You Might Be Interested In  Don't Work for Big Box Gyms - James Smith

Get as much experience ASAP

A great strategy here is to intern for an already-established performance coach. This is important because it shows that you are willing to work under someone else to understand how the job works.

Even more importantly, it allows you to get as much insight as possible. You can combine what you learn on a daily basis with your personal trainer skills and immediately start assembling the ultimate performance coaching career.

If your internship goes well, you could even be considered for a full-time position.

Strike out on your own

This is the trickiest part of the whole process because it involves jumping without a safety net and trusting that you’ve learned enough to thrive as a performance coach.

When you feel like you’ve learned enough about the job and have built up sufficient contacts, consider starting your own practice. It may be a good idea to talk to some prospects before you quit, so you can scope the market and see what’s out there.

The more experience you have under your belt and the more connections you have, the easier this ultimate step will be.

Certification courses for Performance Coaches

Performance coaches need a wide range of knowledge to help their clients effectively. Here are some of the courses you should consider taking to improve as a performance coach.

Courses on Nutrition

As a personal trainer, you already know that nutrition is critical to your client’s performance. Taking courses on nutrition on your journey to performance coaching will achieve two things.

One, it will deepen your understanding and allow you to help your clients more easily. But equally important is the fact that nutrition certificates can get you over the line when you’re talking to organizations about performance coaching positions.

Courses on Behavioral Psychology

When it comes to behavior change, you’ll need your clients to kick some bad habits and adopt new, better ones. A strong understanding of behavioral psychology can really come in handy here.

Not only will behavioral psychology courses help you understand how your clients think, they can also give you a solid understanding of behavioral principles while offering action plans on how to apply those principles in life coaching situations. 

Courses on Neurolinguistic programming (NLP)

NLP is a fantastic tool for health and wellness coaches. It helps you to understand how people think and use language to influence them. This can come in handy when trying to instill focus and get clients to make lifestyle changes. 

The Association for NLP is a great place to start learning more about NLP for free. You can even use the thing you learn to help your current training clients.

You Might Be Interested In  Becoming a successful personal trainer: The Workout Pro ultimate guide

How to Find Clients as a Performance Coach

performance coach working with client

Finding clients as a performance coach is tough for many reasons. For starters, not every organization that needs a performance coach knows they need a performance coach. as a result, there are only so many clients to go around for the booming performance coaching industry.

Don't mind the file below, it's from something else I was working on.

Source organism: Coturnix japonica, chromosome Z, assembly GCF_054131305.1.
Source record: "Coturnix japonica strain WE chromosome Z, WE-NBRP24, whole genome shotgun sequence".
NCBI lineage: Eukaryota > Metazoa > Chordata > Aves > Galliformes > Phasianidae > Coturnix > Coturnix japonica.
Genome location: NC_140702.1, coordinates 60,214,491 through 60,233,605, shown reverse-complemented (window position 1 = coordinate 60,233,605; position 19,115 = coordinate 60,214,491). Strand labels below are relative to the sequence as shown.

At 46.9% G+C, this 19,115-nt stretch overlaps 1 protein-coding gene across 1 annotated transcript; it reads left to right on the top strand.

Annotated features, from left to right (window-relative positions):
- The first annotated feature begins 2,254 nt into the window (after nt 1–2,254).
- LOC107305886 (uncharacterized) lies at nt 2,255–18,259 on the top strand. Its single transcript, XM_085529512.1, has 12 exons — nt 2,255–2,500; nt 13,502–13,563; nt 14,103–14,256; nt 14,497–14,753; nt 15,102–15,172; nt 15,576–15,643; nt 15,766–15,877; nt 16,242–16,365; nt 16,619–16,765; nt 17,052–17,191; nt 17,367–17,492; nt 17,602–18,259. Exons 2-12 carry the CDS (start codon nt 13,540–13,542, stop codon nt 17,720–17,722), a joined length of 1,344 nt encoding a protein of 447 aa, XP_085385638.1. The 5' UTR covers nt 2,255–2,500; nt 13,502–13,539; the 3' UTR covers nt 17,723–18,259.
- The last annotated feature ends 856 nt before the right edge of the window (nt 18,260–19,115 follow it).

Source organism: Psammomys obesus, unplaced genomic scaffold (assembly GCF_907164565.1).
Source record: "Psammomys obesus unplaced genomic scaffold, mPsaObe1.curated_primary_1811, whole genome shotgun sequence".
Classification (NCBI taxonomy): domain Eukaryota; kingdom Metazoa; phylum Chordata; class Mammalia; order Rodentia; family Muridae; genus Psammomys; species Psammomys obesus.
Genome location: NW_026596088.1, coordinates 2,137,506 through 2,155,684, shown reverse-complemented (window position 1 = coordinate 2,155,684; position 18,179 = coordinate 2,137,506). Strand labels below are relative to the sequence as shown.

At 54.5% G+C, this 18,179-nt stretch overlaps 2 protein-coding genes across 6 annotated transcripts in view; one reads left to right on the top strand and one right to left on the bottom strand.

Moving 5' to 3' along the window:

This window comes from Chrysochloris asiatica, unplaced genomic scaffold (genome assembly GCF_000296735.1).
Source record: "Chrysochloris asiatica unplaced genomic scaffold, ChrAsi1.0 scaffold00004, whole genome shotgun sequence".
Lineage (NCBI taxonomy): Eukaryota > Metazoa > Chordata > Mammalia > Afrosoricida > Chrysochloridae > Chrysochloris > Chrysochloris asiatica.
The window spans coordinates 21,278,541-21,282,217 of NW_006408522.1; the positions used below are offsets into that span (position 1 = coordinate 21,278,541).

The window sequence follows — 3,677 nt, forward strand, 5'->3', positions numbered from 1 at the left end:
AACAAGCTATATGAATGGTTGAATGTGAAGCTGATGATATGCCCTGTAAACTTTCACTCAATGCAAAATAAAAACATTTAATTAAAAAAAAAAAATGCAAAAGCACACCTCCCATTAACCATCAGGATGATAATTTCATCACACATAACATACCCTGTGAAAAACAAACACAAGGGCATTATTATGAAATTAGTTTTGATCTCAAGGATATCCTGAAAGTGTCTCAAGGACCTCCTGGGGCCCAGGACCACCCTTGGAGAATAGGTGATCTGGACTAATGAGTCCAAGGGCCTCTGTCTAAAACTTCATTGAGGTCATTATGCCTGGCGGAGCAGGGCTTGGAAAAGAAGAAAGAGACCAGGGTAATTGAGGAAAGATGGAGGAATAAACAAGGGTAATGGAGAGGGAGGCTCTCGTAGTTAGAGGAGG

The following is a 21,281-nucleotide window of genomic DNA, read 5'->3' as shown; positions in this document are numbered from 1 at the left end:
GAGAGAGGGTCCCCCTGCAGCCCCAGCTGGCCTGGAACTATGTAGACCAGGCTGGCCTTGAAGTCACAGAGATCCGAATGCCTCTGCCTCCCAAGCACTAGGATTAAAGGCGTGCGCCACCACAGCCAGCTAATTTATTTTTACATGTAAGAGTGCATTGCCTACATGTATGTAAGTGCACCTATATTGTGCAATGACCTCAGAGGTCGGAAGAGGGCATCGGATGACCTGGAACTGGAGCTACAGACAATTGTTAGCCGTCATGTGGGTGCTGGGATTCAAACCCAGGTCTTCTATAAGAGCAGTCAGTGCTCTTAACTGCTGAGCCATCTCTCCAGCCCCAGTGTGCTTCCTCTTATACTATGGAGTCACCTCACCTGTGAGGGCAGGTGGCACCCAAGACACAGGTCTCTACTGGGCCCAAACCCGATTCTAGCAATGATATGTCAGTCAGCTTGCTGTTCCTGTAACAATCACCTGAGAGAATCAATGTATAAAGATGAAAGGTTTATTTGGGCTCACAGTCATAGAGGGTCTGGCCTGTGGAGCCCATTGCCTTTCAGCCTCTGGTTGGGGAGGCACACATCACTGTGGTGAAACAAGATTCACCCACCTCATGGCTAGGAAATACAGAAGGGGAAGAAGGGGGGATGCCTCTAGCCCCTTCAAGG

But guess what? coaches land clients every day, and they use simple and easy-to-follow strategies. Here are four of them.

1. Network with other coaches

Performance coaches tend to know other coaches because they need to refer each other or attend networking events together to build up their businesses. Find out if there is a local chapter of a coaching association, like the National Strength and Coordination Association (NSCA), or the American Association of Professional Coaches (AAPC) in your area and attend meetings regularly. 

These groups typically host events where you can meet other performance coaches in person who can then refer work your way once they hear about what you do. 

One helpful networking tips is never to approach people seeking referrals off the bat. Instead, focus on building genuine connections and the referrals will come later.

2. Attend seminars and conferences

Most cities have annual fitness conferences where health professionals gather to learn more about fitness trends, products, and research. If you can attend one of these conferences it will allow you to make connections with people who might be able to refer business your way later down the road. 

3. Use social media platforms

Social media platforms like Facebook, Twitter, Instagram, etc., are all great places to start when looking for potential clients as a performance coach. 

You can post about yourself, what you do, and how others can get in touch with you. You can also use hashtags to see how popular certain topics are so that you can target specific niches. 

4. Write articles

Writing articles for sites such as LinkedIn Pulse is a good way to get your name out there and potentially attract new clients as well. Make sure to include links back to your website so that readers interested in hiring you will be able to contact you directly through your site after reading your posts online.

To Wrap It Up

Starting from zero is tough, but it’s not impossible. Once you realize that you want to become a performance coach, it’s a good idea to start increasing your knowledge and getting relevant expeirnce as soon as possible. that way, you put yourself in a better position to succeed. Good luck!

You may also like

Leave a Comment